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Presenting – who me?

Last year, I had the opportunity to present at TechEd.  I’d like to present again.   I’m smiling as I write this down.   I never thought I’d say that.  Anyway speaking / presenting is well worth the effort.   From a pure selfish side of things, I’ll write about some of the benefits.  There are many, many, other benefits.

First, Speaking / presenting is an incredible experience.  

I had no idea that I would like speaking so much with my peers.  It is wonderful to know there are people out there with the same ideas / thoughts I had.  They asked similiarquestion to what I was thinking about.  They asked challenging questions too.  It was interesting how many different ways there are to do one thing.  OK, I know there are a ton of different ways to do one thing in SAP.  But these question challenged the specific project that I presented.  There were some really good ideas.

Community Day.

Prior to teched, I took the time to present at Community day.  See my “old” SAP Community Day – SAP TechEd  It goes into a lot of the same things I have written here.  Mmmmm…  I guess I still think the same way after a couple of years.  There are many great blogs on SCN on speaking / presenting.  If you are thinking about it read some of the other blogs.  Even if you are not you might want to check them out.

Expert Session.

I took the time to do an expert session last year as well.  The small group made for some interesting conversations.  We deviated from the subject – performance tuning into some of the BASIS concerns.  When I was thinking about the subject, I wasn’t really thinking of the BASIS side of things.  After talking with people, I started to think about some of the coding frustrations the BASIS team had.  So I changed some of the ways that I was programming.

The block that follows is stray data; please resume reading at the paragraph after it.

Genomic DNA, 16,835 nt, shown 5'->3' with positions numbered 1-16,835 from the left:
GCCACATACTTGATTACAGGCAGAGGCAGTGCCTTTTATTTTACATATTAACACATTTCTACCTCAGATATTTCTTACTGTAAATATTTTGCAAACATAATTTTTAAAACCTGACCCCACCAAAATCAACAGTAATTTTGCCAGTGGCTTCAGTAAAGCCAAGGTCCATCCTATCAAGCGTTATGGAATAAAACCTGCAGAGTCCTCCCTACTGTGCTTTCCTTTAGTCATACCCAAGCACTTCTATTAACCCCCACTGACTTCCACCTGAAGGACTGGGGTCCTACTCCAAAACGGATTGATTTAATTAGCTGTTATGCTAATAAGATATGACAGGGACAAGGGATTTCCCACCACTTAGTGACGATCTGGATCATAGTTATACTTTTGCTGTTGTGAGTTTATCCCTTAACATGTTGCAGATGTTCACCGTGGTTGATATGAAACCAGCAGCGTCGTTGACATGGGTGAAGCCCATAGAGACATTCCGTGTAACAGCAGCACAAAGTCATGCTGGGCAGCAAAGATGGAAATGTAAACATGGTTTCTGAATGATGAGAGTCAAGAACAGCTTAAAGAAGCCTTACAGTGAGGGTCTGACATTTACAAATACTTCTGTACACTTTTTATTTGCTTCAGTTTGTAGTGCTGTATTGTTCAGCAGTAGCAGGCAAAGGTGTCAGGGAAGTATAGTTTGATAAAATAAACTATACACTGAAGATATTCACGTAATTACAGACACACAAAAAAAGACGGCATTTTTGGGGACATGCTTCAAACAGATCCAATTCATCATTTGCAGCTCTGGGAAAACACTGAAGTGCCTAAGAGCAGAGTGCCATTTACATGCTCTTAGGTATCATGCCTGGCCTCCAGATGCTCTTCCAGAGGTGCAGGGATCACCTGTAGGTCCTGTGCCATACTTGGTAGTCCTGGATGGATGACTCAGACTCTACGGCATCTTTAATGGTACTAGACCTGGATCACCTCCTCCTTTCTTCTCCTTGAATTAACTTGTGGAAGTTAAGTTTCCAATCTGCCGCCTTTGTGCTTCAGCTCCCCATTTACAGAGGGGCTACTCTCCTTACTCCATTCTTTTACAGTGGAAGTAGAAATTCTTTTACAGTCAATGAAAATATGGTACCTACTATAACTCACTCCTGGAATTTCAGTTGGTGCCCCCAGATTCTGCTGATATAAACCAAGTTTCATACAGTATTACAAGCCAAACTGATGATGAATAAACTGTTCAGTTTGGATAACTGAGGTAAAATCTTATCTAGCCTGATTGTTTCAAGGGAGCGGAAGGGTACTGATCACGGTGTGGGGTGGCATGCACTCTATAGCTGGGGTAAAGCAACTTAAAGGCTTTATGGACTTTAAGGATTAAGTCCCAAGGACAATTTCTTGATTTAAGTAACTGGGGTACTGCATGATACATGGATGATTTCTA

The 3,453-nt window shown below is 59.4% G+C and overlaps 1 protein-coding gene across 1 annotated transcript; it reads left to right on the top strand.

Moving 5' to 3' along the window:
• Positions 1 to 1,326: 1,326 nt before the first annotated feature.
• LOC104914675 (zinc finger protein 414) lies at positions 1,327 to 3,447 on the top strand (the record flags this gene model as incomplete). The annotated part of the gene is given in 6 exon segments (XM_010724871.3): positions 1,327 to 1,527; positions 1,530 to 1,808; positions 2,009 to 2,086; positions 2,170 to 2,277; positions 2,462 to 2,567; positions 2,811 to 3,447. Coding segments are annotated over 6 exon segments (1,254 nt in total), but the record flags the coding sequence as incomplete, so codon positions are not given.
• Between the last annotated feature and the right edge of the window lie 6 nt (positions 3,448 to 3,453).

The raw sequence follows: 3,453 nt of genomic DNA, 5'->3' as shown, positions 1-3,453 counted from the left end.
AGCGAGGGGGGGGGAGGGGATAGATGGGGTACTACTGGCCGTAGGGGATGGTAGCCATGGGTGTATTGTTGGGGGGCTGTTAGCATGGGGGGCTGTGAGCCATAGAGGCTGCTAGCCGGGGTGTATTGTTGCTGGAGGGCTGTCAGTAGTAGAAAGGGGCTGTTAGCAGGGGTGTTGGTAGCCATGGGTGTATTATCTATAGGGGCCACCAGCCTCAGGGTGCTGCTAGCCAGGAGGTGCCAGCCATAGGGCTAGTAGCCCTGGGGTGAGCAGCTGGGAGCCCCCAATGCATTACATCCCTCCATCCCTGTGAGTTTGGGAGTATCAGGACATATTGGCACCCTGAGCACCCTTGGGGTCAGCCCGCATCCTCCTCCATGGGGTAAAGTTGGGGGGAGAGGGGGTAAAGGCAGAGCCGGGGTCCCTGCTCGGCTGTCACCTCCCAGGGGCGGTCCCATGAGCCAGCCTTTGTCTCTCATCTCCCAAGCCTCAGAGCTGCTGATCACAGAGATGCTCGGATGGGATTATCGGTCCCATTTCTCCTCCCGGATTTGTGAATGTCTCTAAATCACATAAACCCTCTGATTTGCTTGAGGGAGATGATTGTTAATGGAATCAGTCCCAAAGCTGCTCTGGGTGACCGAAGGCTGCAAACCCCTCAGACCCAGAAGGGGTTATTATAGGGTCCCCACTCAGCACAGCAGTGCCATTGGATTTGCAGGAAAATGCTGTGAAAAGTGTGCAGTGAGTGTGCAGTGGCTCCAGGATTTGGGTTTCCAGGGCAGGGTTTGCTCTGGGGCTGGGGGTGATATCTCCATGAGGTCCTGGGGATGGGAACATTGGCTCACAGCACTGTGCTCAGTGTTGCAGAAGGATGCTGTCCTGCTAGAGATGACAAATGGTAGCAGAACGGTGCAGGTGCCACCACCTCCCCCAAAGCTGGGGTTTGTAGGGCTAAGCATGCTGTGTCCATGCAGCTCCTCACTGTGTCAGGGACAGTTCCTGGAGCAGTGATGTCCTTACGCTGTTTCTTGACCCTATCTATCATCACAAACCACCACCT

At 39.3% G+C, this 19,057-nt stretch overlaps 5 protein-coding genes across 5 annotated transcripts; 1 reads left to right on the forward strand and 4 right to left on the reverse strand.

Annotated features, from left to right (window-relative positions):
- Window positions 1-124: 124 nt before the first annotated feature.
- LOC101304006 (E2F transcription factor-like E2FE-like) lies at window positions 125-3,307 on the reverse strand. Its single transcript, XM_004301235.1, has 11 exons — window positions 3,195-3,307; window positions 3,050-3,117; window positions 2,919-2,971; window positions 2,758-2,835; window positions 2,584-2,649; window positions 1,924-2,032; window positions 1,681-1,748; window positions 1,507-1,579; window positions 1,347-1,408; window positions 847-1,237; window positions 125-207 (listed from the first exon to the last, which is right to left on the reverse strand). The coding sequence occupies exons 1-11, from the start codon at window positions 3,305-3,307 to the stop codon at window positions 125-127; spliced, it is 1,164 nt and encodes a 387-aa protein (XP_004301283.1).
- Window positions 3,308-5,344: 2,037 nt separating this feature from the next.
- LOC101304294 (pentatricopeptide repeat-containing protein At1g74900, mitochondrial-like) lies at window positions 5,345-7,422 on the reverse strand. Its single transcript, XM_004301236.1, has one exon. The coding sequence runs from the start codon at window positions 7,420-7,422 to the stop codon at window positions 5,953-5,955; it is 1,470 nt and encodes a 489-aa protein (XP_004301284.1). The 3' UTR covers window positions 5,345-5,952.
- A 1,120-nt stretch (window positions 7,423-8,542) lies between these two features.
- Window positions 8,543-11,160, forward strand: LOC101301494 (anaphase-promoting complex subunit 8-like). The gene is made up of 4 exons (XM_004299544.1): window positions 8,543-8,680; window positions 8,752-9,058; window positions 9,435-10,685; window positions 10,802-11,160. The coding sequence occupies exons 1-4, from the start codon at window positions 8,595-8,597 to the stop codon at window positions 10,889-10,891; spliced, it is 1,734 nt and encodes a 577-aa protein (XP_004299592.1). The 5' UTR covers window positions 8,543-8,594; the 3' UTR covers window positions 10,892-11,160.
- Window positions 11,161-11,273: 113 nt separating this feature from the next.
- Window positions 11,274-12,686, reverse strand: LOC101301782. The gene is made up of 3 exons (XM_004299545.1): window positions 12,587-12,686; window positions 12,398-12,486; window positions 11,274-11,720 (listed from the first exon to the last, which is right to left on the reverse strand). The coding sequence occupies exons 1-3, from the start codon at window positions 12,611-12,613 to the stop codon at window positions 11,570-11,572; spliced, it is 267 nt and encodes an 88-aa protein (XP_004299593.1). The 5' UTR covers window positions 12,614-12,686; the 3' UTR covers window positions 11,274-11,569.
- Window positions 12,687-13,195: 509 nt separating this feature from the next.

Anyway – speaking. 

It wasn’t as hard as you would think.  When you begin your journey, know that there are many people that will help you out.  You probably have someone that can mentor you in your company.  There are books.  Although, I confess I didn’t read any.  There are Webinars.  There is Toastmasters.  There are examples of good presentations that you can draw upon.

Your audience is interested in what you are saying. 

They are.  If they weren’t they would have never decided to attend your session.  So you are talking to a friendly crowd.

But, I’m sure everyone knows about it.

Really?  Then why are they sitting there in the audience?  Oh, I know, no one came?  If no one comes, that makes for an easy presentation.  BUT probably there is at least one person who will be interested.  Your presentation was selected.  It was one out of many that was selected.

I’m not the expert!

Maybe not.  But you know about the subject.  Share what you do know.  If there is an expert in the audience, they can volunteer more information during or at the end of your presentation.

Do you really think I’m the expert on presentations?  I’m laughing a lot about that.  I’m taking time to write this blog.  But I am by far not the expert.

Top reason for presenting for me.

I think what I enjoyed the most was learning more about my subject.  When I prepared for the presentation, I practiced.  I practiced the session material.  Of course.  In doing the practicing and preparing, I learned more about the information.  It solidifies in my mind.  I’m less likely to forget about it.

I also practiced for the questions that people might ask. I was surprised at some of the questions I couldn’t have thought up that were asked.   After the preparation, you will know your material inside and out.  When the questions start coming, you’ll surprise yourself at the depth that you know the material.   Then you’ll be able to apply that knowledge to your everyday work week.